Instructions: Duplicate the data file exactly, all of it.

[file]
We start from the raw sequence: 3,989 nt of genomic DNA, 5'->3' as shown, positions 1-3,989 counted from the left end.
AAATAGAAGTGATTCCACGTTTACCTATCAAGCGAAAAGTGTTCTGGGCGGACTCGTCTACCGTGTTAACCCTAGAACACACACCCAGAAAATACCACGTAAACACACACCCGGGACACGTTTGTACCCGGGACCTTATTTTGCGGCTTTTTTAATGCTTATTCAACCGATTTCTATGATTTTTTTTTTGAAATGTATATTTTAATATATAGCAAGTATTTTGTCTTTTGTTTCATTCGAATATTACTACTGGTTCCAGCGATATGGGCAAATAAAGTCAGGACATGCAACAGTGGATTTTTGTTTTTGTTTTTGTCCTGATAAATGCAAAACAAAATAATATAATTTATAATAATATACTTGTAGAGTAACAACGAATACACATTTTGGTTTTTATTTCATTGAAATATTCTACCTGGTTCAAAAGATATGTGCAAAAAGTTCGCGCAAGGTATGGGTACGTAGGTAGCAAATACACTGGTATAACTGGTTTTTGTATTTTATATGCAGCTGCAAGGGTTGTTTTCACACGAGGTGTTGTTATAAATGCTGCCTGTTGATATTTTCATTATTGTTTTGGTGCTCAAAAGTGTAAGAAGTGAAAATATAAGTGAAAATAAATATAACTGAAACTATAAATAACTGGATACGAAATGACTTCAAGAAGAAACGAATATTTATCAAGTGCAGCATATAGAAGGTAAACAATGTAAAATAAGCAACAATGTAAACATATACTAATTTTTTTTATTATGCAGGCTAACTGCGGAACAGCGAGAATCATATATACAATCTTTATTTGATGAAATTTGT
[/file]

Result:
We start from the raw sequence: 3,989 nt of genomic DNA, 5'->3' as shown, positions 1-3,989 counted from the left end.
AAATAGAAGTGATTCCACGTTTACCTATCAAGCGAAAAGTGTTCTGGGCGGACTCGTCTACCGTGTTAACCCTAGAACACACACCCAGAAAATACCACGTAAACACACACCCGGGACACGTTTGTACCCGGGACCTTATTTTGCGGCTTTTTTAATGCTTATTCAACCGATTTCTATGATTTTTTTTTTGAAATGTATATTTTAATATATAGCAAGTATTTTGTCTTTTGTTTCATTCGAATATTACTACTGGTTCCAGCGATATGGGCAAATAAAGTCAGGACATGCAACAGTGGATTTTTGTTTTTGTTTTTGTCCTGATAAATGCAAAACAAAATAATATAATTTATAATAATATACTTGTAGAGTAACAACGAATACACATTTTGGTTTTTATTTCATTGAAATATTCTACCTGGTTCAAAAGATATGTGCAAAAAGTTCGCGCAAGGTATGGGTACGTAGGTAGCAAATACACTGGTATAACTGGTTTTTGTATTTTATATGCAGCTGCAAGGGTTGTTTTCACACGAGGTGTTGTTATAAATGCTGCCTGTTGATATTTTCATTATTGTTTTGGTGCTCAAAAGTGTAAGAAGTGAAAATATAAGTGAAAATAAATATAACTGAAACTATAAATAACTGGATACGAAATGACTTCAAGAAGAAACGAATATTTATCAAGTGCAGCATATAGAAGGTAAACAATGTAAAATAAGCAACAATGTAAACATATACTAATTTTTTTTATTATGCAGGCTAACTGCGGAACAGCGAGAATCATATATACAATCTTTATTTGATGAAATTTGT